No dairy, no poultry, no fish, no more leather shoes or animal
byproducts for the Montreal Canadiens tough guy
— Wednesday, Sep. 16, 2009
First, the eyebrows arch quizzically, then the
legend’s nose crinkles in disapproval.
“Ferguson never would have
accepted it,” huffs Henri Richard, 11-time Stanley Cup champion, uber-competitor,
the Pocket Rocket himself, speaking of John Ferguson, the former Montreal
Canadiens tough guy.
It’s a natural enough reaction from a man whose
off-season preparations used to consist of switching from golf to tennis in
He has just been informed that Canadiens forward Georges
Laraque, boulevardier, animal-rights activist and perhaps the most feared
pugilist in the NHL, is a vegan (“a what?” Richard said), a militant one.
dairy, no poultry, no fish, no more leather shoes or animal byproducts, Laraque
has been on a strict diet of vegetables, fruits, grains and legumes since June
While he says he was partly motivated to improve his health for the
hockey season, Laraque insists the decision was made primarily for political,
rather than nutritional, reasons.
Everything changed, Laraque said,
after he saw Earthlings, a 2006 documentary that is widely celebrated in
“It’s unconscionable what’s happening to animals
in this country and the way we treat animals we eat. … I realized I had to make
some big changes,” Laraque said.
Though Laraque said he will no longer
buy leather of any kind, he hasn’t rid his closet or hockey bag of previously
purchased leather products because, “that would be a further waste. And this way
I don’t forget.”
Laraque, who also does yoga daily, an activity he
picked up as a member of the Edmonton Oilers, said he’s never felt better and
reported for training camp at a comparatively svelte 245 pounds.
lost some weight, but I’ve been working with a really great nutritionist and
I’ve never had this much energy,” he said.
“I think it’s also important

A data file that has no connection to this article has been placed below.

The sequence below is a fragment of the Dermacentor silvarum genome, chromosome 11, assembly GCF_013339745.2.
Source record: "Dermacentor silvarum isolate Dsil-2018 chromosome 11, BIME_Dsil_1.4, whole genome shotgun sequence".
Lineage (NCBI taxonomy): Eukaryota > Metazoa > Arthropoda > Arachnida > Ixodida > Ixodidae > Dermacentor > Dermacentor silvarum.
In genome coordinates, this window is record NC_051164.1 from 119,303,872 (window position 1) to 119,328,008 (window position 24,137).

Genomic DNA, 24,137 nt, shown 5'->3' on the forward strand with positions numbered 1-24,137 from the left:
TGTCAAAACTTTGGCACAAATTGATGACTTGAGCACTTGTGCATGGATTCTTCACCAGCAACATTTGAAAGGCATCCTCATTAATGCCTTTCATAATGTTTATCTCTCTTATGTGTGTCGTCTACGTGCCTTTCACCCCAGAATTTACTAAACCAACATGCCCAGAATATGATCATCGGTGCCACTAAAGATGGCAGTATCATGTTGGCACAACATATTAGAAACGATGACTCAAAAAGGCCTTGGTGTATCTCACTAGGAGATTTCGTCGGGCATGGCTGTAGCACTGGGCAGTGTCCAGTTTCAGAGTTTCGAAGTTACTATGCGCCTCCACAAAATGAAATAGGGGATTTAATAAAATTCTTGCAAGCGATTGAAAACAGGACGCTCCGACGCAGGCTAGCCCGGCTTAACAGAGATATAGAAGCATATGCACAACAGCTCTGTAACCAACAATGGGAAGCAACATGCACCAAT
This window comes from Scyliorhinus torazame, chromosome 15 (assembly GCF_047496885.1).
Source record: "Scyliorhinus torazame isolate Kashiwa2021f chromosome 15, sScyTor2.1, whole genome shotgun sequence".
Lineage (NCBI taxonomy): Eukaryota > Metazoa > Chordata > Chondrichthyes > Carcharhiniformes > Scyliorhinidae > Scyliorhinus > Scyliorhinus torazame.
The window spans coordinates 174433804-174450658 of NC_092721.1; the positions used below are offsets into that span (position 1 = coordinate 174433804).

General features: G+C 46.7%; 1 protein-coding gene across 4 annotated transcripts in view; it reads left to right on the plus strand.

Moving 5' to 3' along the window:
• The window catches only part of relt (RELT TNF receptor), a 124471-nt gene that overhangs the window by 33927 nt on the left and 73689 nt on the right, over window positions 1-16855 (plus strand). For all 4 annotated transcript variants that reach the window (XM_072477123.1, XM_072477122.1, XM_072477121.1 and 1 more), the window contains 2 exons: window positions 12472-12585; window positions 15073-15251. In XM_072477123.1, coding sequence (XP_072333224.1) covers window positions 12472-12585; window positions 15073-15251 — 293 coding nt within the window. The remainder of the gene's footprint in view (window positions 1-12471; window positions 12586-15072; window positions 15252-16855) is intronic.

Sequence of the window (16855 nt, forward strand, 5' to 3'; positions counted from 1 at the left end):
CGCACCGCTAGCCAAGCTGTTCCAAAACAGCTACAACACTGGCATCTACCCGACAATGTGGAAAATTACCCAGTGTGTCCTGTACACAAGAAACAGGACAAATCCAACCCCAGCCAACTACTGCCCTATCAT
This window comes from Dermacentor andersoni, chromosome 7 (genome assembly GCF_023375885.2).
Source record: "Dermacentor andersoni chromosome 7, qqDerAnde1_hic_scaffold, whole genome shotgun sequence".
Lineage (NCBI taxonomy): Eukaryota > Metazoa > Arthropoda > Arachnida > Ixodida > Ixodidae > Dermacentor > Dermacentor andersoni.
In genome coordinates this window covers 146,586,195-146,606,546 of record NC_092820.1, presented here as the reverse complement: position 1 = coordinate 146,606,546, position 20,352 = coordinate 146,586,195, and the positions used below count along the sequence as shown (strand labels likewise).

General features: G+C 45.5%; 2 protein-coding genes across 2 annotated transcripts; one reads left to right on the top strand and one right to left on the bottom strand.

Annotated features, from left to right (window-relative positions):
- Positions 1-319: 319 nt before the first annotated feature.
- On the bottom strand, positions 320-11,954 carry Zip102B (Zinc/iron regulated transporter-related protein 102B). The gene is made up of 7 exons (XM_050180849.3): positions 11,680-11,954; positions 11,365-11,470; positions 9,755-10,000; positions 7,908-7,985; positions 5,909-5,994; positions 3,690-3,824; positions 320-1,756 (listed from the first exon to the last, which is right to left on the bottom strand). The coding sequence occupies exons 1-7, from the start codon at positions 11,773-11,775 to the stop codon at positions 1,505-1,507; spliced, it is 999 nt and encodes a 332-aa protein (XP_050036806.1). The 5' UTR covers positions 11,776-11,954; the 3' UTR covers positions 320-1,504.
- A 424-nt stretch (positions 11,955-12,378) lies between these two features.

to break the stereotype that all vegans are skinny people with long hair,” added
Laraque, as unlikely a supporter of People for the Ethical Treatment of Animals
as the NHL has ever seen. (This summer he sent a letter on the group’s behalf to
Prime Minister Stephen Harper, protesting the Canadian seal hunt.)
Laraque couldn’t think of any other vegan NHLers off the top of his head.
But the burly winger finds himself among a vanguard of current and former
pro athletes who are eschewing most meats.
Laraque cites Major League
Baseball player Prince Fielder, former Olympic sprinter Carl Lewis, NFL tight
end Tony Gonzalez and retired NBA player John Salley as vegetarians who inspired
Richard, who readily admits that he’s often astonished at the
lengths to which today’s hockey players go to train, hails from an era when Guy
Lafleur prepared for the season by cutting back from three packs of cigarettes a
day to two, or so the legend goes. (“It didn’t matter, he was always faster than
everyone,” Richard joked.)
And though Laraque is undoubtedly an outlier
in the Canadiens dressing room and in the league, he’s not alone in his
Mike Cammalleri, who joined the Habs as a free agent in the
summer, strives to eat organic, fresh and local foods.
“I find it helps
my energy levels stay high throughout the season,” he said.
also regularly practises Pilates and occasionally will throw in a few yoga
exercises, “but I don’t really have the patience for yoga.”
Not all the
Habs are in tune with the new ethos. Fourth-year forward Guillaume Latendresse,
who has overhauled his off-season regimen in each of the past two seasons, says
he switched to a high-protein diet, but that he’s not willing to renounce meat
“[Laraque] has invited us all out to a vegan restaurant …
but if I go, I’m bringing a steak in my jacket pocket,” he joked.
a tough-guy, famously hidebound culture like pro hockey, Laraque remains a
curiosity, but he’s resolved to carry on spreading the word.
still think it’s kind of funny, but I’m not doing this to be funny,” he said.
“There are more puppy mills in Quebec than anywhere else in Canada, and no laws
to shut them down. People get slapped with a fine and six months later they
reopen. Do you think that’s funny?”